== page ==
The Nutritional Benefits of Anchovies
These tiny fish have some very big health benefits: Rich in protein, omega-3s, and iron, canned anchovies are as packed with nutrition as they are with flavor. Here are the nutrition facts behind them.
Are Anchovies Good for You?
Anchovies and Omega-3s—Good for Your Heart
Anchovies are rich in omega-3 fatty acids, a type of polyunsaturated fat that supports heart health and lowers your risk of cardiac disease (the American Heart Association recommends two servings of fatty fish per week). There’s also growing evidence that DHA, one of several types of omega-3s, plays an important role in brain health. Most experts agree that food, not supplements, is the healthiest way to absorb omega-3s; a 100-gram serving of anchovies contains 1.64 g of these fatty acids.
Anchovies Nutrition Data: Protein, Iron and more
While anchovies are widely lauded for their omega-3 benefits, they’re a calorie-efficient source of other nutrients too, including protein, which provides energy and supports muscles and bones, and vitamin B-12, which keeps blood cells healthy. According to the USDA, a 100-gram serving of anchovies contains:
20.4 g protein
3.25 mg iron
0 mg carbohydrates
383 mg potassium
147 mg calcium
.62 μg B-12
14 mg niacin
1.72 mg zinc
36.5 mg selenium
Are Canned Anchovies Good for You?
Yes, anchovies that have been preserved through canning retain all the health benefits of fresh anchovies, including those vital omega-3 fatty acids. Because most canned anchovies are salted and highly flavorful, the recommended serving size is small; be sure they don’t tip the scales of the daily recommended sodium intake (2400 mg per day, and less if you have high blood pressure). Not all canned anchovies are created equal in terms of flavor, however.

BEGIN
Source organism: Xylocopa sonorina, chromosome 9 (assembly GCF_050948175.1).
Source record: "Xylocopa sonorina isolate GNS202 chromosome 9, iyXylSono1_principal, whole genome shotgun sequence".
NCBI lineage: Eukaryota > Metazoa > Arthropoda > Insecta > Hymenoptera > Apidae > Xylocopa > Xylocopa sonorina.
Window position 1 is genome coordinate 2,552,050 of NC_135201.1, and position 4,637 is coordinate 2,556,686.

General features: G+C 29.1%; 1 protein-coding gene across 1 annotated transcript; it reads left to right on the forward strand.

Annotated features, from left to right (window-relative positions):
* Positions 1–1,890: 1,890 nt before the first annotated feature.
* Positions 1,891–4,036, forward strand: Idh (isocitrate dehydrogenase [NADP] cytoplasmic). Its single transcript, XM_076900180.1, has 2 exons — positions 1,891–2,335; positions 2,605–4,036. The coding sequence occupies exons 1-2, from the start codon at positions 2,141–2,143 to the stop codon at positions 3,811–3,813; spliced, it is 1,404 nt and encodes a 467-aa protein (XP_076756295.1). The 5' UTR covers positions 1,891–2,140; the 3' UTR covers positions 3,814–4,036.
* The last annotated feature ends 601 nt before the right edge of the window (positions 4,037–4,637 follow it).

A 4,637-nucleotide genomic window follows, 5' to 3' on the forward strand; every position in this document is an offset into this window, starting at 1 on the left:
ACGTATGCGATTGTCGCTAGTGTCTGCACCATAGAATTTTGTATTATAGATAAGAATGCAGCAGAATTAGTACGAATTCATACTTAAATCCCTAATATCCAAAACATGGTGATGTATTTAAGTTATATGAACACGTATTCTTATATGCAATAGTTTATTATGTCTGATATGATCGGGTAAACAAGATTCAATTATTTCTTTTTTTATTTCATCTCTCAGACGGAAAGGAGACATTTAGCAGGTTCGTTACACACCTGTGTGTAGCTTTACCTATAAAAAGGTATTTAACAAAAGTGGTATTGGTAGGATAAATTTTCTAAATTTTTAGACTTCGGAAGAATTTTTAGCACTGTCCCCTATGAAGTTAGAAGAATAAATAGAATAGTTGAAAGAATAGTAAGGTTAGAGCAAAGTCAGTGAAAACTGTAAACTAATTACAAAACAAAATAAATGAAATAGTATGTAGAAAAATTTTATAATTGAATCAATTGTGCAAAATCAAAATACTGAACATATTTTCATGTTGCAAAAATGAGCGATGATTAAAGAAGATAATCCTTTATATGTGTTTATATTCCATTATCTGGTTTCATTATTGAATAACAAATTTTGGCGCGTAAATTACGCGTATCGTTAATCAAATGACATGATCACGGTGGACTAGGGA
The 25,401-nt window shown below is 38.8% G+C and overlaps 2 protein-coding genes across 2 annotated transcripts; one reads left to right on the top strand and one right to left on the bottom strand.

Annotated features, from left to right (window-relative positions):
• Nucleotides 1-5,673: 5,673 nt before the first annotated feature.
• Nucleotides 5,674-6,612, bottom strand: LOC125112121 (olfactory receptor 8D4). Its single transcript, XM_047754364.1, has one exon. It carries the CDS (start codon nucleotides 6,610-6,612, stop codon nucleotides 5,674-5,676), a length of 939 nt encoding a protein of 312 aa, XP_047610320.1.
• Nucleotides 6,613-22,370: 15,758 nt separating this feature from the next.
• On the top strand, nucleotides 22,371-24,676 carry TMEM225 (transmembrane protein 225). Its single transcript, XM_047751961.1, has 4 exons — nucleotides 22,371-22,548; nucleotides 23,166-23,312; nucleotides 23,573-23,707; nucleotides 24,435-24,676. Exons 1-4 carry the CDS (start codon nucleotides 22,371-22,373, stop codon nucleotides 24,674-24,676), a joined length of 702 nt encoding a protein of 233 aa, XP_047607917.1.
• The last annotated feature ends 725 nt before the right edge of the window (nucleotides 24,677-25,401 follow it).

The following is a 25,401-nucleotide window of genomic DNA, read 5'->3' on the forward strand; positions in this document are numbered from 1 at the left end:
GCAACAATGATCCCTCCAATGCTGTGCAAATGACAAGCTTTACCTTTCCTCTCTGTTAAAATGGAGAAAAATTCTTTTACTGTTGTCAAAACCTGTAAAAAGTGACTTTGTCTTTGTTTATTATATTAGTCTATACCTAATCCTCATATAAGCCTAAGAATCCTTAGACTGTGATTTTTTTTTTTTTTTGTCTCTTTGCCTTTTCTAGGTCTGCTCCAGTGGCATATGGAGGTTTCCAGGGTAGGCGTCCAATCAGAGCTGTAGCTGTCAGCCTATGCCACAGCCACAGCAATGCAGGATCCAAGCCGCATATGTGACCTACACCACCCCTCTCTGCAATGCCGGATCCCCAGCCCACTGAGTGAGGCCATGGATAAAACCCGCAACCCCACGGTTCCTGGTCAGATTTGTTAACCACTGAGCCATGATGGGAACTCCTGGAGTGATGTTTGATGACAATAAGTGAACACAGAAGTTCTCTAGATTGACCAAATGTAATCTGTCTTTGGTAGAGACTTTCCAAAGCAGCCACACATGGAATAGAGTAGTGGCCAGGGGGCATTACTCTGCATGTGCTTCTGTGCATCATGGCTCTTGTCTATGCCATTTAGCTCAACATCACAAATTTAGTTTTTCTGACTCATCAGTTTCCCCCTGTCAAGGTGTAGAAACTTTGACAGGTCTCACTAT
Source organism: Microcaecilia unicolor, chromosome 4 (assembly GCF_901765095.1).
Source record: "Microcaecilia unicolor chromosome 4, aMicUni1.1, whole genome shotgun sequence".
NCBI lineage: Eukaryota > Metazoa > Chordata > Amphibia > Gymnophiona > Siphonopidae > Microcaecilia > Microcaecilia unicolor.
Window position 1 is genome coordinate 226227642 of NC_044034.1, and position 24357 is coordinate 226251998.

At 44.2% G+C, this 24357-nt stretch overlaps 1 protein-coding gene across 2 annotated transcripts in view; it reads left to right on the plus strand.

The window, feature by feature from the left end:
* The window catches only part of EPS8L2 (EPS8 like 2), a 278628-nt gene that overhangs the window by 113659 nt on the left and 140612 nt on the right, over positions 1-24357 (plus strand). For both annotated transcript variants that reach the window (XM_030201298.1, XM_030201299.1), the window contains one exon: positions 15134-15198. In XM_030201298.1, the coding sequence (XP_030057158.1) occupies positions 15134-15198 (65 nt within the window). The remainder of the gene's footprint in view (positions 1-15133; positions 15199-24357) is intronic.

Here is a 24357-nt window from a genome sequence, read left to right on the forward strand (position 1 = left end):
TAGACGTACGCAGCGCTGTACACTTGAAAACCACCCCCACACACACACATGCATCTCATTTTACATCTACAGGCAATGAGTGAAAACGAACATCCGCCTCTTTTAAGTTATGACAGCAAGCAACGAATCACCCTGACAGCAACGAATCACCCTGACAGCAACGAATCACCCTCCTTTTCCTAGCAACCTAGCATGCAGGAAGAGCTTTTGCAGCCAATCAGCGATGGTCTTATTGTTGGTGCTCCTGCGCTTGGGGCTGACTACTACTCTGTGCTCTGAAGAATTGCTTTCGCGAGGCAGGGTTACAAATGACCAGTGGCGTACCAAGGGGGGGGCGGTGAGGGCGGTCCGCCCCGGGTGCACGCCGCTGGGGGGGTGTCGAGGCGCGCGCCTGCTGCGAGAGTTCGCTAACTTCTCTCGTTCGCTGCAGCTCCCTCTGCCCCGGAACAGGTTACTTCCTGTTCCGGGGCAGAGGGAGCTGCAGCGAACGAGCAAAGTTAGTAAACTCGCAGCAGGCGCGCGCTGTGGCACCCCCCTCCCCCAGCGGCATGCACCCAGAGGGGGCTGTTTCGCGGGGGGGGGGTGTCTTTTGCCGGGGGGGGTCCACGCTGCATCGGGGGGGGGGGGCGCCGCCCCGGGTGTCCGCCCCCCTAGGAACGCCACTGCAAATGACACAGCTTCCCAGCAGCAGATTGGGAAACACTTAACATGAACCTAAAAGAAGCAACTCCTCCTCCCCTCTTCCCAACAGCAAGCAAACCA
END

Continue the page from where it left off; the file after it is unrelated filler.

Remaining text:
Typical Canned Anchovies
You may know canned anchovies best as pizza toppings—the gray-brown slivers that taste like little salt bombs. These anchovies are fileted, salt-cured, and stored in olive oil (it’s the curing process that gives them their saltiness).
Salt-packed anchovies represent another, less-common group. These are anchovies that have been canned fresh (with bones intact) and seasoned only with salt. To eat them, it’s best to rinse and soak them in water.
Unlike the anchovies that you’ll find on pizza or a typical grocery store aisle, our white anchovies from Spain have a milder flavor, delicate texture, and are packed fresh in olive oil and regional seasonings for a more nuanced flavor and less sodium.
Are Anchovies Good for Diabetics?
Anchovies are a great option for diabetics, as their omega-3 fatty acids in the fish can help reduce insulin resistance. Also, because they contain zero carbohydrates, anchovies don’t elicit an insulin release.
Note: The suggestions here have been reviewed by a registered dietitian nutritionist (RDN). However, they should be used for general educational purposes only and not interpreted as customized medical advice or care. Always seek the guidance of a doctor or other qualified health provider to figure out what’s best for you.